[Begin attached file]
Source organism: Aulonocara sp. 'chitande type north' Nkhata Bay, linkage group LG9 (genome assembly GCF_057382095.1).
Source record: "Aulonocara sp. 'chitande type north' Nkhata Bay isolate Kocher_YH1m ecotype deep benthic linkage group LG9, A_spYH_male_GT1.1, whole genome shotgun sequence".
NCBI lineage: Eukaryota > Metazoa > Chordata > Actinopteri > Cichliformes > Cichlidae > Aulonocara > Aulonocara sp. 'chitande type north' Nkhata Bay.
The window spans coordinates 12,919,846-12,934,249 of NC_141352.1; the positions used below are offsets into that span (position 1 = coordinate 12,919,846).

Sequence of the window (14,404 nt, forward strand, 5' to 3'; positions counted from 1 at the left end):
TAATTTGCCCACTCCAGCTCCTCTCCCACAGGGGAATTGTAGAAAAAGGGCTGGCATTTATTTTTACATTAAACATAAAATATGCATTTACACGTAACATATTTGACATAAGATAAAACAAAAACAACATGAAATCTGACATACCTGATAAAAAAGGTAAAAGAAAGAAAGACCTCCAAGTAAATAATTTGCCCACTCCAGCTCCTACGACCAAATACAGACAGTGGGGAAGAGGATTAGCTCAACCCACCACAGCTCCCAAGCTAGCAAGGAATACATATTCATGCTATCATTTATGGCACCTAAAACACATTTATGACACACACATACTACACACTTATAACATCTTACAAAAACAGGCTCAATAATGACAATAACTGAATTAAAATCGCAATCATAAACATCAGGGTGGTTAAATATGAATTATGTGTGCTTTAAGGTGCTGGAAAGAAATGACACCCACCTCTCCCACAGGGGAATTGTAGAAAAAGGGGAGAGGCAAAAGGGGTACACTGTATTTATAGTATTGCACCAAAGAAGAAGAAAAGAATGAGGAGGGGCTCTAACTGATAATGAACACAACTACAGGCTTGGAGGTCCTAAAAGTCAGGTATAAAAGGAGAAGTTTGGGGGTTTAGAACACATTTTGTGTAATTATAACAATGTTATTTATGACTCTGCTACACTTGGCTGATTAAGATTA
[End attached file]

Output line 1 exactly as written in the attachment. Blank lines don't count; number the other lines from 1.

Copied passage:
Source organism: Aulonocara sp. 'chitande type north' Nkhata Bay, linkage group LG9 (genome assembly GCF_057382095.1).